Phil Jackson Wisdom

It has long been known that the same traits, characteristics and attitudes that make an athlete, or a team, successful in sports are necessary for a person, or a company, or an organization, or a family, to be successful in business, or in life. Leadership, motivation and teamwork are just as important in business and life as in, say, basketball. In his book, Sacred Hoops, Phil Jackson says that by tapping into team members’ need to participate in something larger than themselves you begin to build an effective organization

When Phil Jackson was named head coach of the Chicago Bulls, more than a few basketball experts scoffed at the selection. He had a reputation as a 60s flower child and a flake during his 13 year playing career, however, with a fresh approach to the game emphasizing selflessness, teamwork and compassion over intimidation and individual effort, Jackson's Bulls became the first team in 30 years to ”three-peat,” winning three straight NBA titles. He also believes that losing is as integral a part of the dance as winning. He says, ”Only by acknowledging the possibility of defeat can you fully experience the joy of competition.”

Obsessing about winning adds an unnecessary layer of pressure that robs you of the freedom to do your best.” Here, from his book, are Jackson's suggestions for mindful leadership - in whatever you want to do.

“1. Listen without judgment. No matter what the stakes and the situation, practice listening with impartial, awareness. Key on your team members’ body language and the silence between words. As a result you will better understand their concerns and receive improved performance. (ed. note: your team could be your family or your company)

2. Treat all members of the team equally. Everyone, from the superstar to the occasional performer, contributes to the team's success. If you communicate this, your people will work together to accomplish goals as a unit.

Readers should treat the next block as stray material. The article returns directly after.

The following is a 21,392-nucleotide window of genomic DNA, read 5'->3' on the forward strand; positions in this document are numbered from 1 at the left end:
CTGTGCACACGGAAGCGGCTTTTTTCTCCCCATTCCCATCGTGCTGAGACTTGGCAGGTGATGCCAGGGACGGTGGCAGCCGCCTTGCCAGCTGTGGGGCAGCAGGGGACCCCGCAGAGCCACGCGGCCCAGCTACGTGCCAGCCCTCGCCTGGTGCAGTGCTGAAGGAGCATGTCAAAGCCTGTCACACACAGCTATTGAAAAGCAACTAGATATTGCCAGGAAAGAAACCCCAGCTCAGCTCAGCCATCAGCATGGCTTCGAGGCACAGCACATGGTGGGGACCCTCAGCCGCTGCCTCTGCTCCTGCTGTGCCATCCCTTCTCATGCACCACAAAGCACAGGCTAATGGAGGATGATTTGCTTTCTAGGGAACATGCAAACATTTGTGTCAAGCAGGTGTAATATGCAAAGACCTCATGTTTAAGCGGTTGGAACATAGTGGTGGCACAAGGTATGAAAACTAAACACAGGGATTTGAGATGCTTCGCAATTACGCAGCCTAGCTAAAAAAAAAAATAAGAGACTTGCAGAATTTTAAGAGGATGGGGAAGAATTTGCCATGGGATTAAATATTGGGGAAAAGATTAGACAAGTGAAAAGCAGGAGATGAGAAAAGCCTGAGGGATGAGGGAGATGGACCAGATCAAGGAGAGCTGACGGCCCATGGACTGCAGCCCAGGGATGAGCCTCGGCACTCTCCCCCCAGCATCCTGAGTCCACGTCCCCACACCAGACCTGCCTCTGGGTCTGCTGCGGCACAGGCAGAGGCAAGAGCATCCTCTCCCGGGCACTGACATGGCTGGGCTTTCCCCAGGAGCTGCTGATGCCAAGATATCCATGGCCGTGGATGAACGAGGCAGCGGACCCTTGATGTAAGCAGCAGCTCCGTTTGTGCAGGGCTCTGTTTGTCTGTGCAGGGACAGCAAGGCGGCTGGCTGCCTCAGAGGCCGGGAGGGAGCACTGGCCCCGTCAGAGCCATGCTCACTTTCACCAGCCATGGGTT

3. Be patient. We often feel people should learn at our pace, not theirs. But if you have confidence in your principles and the means you've chosen to succeed, you must give a team time to evolve. There's no percentage in trying to push the river or speed up the harvest. 

4. Understand your anger. If you lose your cool, accept it and move on. Sometimes blowing up can provide the necessary spark to get a team moving. Most importantly, when you do get angry, direct your feelings at the whole team, not just one or two individuals.

5. Retain perspective. You should do your work because it brings you joy. When things are tough, encourage people to tap into those feelings of inner harmony and make the work enjoyable.”

I believe these tips can be applied to parents, teachers, supervisors, community members, and spouses. We all want our “team” to succeed. By following these suggestions we can help make that happen.

But wait, there’s more:  

Faith is not necessarily the power to make things the way we want them to be; it is the courage to face things as they are.

And from Carl Jung: “Life is something that has to be lived and not just talked about.”


t the la     © Dick Caldwell 2012